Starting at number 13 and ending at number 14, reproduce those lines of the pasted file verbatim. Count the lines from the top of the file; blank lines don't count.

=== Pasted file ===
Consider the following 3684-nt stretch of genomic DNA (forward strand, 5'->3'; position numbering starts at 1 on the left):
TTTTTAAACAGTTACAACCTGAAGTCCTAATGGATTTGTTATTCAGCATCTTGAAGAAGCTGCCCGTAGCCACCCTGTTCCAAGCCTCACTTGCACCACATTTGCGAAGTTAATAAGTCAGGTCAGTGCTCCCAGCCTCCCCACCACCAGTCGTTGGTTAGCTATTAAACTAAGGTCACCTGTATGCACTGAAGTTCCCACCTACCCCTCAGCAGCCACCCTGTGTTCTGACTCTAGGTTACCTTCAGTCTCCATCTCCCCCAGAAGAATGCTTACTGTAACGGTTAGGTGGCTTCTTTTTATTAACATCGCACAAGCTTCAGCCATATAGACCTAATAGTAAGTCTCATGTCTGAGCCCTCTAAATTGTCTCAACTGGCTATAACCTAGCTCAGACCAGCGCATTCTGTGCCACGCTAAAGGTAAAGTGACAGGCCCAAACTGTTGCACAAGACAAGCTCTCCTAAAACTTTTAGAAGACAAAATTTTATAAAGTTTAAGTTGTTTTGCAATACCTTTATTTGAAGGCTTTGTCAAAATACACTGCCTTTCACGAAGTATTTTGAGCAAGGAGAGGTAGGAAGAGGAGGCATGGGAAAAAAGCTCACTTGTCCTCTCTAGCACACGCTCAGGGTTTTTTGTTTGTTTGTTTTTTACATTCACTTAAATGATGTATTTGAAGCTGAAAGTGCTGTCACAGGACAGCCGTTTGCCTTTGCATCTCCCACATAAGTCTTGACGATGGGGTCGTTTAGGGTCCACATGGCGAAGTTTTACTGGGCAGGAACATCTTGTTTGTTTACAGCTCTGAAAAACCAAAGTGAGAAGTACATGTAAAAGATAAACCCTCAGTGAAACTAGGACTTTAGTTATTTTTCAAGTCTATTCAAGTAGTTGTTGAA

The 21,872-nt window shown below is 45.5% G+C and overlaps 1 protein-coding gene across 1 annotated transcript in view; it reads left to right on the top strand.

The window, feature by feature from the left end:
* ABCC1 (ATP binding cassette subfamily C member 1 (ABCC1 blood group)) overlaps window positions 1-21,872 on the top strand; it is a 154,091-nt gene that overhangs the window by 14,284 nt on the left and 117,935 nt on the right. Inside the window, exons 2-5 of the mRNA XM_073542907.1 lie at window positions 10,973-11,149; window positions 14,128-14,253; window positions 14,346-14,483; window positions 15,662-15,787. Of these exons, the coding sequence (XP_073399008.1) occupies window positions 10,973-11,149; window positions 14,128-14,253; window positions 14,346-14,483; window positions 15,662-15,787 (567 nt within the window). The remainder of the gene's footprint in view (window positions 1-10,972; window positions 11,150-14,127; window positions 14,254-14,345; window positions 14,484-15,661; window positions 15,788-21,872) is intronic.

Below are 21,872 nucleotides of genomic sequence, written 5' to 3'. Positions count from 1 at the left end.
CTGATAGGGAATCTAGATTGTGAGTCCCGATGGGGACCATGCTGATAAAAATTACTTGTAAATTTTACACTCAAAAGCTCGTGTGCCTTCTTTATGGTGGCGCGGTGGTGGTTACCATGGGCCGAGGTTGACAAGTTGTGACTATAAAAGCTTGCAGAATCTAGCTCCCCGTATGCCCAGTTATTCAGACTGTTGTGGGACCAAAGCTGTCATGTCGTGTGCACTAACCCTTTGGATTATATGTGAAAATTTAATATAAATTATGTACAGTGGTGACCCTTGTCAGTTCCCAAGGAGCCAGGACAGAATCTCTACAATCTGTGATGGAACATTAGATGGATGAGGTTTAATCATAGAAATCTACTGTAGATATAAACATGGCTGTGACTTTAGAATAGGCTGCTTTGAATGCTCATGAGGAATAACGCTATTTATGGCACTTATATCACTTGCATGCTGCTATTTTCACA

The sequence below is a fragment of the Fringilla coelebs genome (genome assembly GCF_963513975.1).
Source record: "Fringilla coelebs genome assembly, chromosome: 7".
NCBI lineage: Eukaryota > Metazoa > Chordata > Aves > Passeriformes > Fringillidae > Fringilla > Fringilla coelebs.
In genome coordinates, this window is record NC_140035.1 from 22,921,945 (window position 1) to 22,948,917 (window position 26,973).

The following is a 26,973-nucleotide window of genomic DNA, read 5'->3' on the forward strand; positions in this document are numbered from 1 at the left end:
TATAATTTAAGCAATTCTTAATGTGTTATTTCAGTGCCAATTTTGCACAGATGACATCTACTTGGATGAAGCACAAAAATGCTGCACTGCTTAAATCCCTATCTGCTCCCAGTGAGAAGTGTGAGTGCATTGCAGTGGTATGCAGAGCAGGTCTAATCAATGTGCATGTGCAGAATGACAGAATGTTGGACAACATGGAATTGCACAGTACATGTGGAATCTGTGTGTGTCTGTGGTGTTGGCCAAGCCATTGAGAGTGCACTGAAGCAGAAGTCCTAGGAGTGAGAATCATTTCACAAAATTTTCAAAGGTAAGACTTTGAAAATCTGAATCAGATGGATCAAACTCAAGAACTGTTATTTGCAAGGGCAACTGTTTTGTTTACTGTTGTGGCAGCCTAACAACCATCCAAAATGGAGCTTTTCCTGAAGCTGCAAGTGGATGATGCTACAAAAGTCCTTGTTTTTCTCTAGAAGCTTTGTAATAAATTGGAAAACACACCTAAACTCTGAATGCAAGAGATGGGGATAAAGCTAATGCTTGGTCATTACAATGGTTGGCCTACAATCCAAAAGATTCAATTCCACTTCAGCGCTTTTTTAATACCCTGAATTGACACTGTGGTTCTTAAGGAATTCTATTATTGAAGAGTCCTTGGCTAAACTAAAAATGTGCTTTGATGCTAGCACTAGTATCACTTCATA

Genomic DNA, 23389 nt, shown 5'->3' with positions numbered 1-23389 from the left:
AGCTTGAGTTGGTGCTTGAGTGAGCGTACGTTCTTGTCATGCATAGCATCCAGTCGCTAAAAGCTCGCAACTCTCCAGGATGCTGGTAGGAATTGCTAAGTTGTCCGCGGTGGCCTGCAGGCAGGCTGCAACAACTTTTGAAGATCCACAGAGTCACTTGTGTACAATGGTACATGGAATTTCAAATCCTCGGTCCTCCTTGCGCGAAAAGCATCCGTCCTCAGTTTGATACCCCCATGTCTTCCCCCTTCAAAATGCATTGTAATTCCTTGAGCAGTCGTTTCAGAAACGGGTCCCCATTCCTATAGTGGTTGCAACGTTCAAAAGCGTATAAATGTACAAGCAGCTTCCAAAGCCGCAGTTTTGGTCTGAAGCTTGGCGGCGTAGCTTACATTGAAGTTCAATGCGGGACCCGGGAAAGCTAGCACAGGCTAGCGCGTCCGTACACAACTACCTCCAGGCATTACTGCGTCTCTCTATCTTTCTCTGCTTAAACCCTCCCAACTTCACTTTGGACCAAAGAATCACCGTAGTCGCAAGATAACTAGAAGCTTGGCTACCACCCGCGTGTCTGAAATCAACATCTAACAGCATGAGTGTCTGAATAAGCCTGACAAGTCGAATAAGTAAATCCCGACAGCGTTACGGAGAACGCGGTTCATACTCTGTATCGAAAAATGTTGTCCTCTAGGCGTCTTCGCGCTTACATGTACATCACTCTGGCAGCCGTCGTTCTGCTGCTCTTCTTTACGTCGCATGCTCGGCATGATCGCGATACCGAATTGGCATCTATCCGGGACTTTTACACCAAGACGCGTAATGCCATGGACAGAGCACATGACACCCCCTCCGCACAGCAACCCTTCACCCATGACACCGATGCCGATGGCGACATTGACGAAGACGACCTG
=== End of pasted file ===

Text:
TATAATTTAAGCAATTCTTAATGTGTTATTTCAGTGCCAATTTTGCACAGATGACATCTACTTGGATGAAGCACAAAAATGCTGCACTGCTTAAATCCCTATCTGCTCCCAGTGAGAAGTGTGAGTGCATTGCAGTGGTATGCAGAGCAGGTCTAATCAATGTGCATGTGCAGAATGACAGAATGTTGGACAACATGGAATTGCACAGTACATGTGGAATCTGTGTGTGTCTGTGGTGTTGGCCAAGCCATTGAGAGTGCACTGAAGCAGAAGTCCTAGGAGTGAGAATCATTTCACAAAATTTTCAAAGGTAAGACTTTGAAAATCTGAATCAGATGGATCAAACTCAAGAACTGTTATTTGCAAGGGCAACTGTTTTGTTTACTGTTGTGGCAGCCTAACAACCATCCAAAATGGAGCTTTTCCTGAAGCTGCAAGTGGATGATGCTACAAAAGTCCTTGTTTTTCTCTAGAAGCTTTGTAATAAATTGGAAAACACACCTAAACTCTGAATGCAAGAGATGGGGATAAAGCTAATGCTTGGTCATTACAATGGTTGGCCTACAATCCAAAAGATTCAATTCCACTTCAGCGCTTTTTTAATACCCTGAATTGACACTGTGGTTCTTAAGGAATTCTATTATTGAAGAGTCCTTGGCTAAACTAAAAATGTGCTTTGATGCTAGCACTAGTATCACTTCATA

Genomic DNA, 23389 nt, shown 5'->3' with positions numbered 1-23389 from the left: